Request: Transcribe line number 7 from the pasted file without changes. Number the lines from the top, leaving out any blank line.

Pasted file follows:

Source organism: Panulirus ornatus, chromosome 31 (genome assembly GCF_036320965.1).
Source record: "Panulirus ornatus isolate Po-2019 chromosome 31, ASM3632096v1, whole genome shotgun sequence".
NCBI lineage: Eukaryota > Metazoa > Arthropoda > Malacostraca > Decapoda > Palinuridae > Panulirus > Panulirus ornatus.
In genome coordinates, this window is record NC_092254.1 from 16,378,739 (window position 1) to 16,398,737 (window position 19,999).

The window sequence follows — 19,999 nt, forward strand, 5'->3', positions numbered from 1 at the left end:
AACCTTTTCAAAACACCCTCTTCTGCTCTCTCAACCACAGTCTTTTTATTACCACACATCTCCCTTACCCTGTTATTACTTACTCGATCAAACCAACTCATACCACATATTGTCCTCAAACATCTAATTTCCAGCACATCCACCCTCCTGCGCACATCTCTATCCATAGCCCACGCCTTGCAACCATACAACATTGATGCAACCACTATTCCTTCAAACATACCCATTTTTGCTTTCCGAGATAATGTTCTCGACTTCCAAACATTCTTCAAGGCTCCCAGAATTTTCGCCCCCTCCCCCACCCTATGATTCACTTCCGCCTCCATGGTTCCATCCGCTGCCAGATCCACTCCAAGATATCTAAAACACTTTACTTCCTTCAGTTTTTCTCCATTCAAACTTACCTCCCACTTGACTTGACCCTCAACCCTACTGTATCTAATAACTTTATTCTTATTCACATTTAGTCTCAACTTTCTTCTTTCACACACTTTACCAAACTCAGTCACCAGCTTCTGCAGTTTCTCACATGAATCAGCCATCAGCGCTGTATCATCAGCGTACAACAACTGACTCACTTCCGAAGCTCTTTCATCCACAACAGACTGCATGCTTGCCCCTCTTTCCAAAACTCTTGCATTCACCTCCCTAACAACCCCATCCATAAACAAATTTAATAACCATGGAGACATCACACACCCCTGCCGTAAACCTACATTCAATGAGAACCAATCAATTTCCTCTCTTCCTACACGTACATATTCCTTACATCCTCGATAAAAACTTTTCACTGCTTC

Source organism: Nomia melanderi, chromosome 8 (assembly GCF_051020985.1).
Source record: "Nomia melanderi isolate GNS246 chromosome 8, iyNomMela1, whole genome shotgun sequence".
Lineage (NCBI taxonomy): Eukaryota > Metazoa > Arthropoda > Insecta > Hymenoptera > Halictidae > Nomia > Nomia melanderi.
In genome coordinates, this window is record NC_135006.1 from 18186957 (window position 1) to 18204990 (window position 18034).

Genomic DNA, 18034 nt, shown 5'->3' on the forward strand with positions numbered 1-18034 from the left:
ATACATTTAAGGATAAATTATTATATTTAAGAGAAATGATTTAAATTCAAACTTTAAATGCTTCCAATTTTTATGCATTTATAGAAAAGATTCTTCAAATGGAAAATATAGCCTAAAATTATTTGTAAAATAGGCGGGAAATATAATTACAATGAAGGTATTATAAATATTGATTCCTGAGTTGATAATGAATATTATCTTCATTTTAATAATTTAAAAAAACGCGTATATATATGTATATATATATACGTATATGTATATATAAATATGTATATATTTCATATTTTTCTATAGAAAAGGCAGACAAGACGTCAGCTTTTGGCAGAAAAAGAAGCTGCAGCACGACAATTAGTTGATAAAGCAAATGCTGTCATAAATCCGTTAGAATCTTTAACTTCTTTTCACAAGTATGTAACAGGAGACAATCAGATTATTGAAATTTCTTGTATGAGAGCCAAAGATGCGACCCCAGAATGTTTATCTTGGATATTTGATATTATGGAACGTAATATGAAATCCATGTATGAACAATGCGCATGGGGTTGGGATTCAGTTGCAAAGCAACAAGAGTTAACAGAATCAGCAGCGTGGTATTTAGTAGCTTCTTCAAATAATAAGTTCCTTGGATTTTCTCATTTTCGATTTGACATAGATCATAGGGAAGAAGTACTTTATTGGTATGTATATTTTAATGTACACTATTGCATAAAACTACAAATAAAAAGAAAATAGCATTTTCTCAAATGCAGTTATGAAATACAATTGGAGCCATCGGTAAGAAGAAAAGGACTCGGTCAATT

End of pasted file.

Source organism: Nomia melanderi, chromosome 8 (assembly GCF_051020985.1).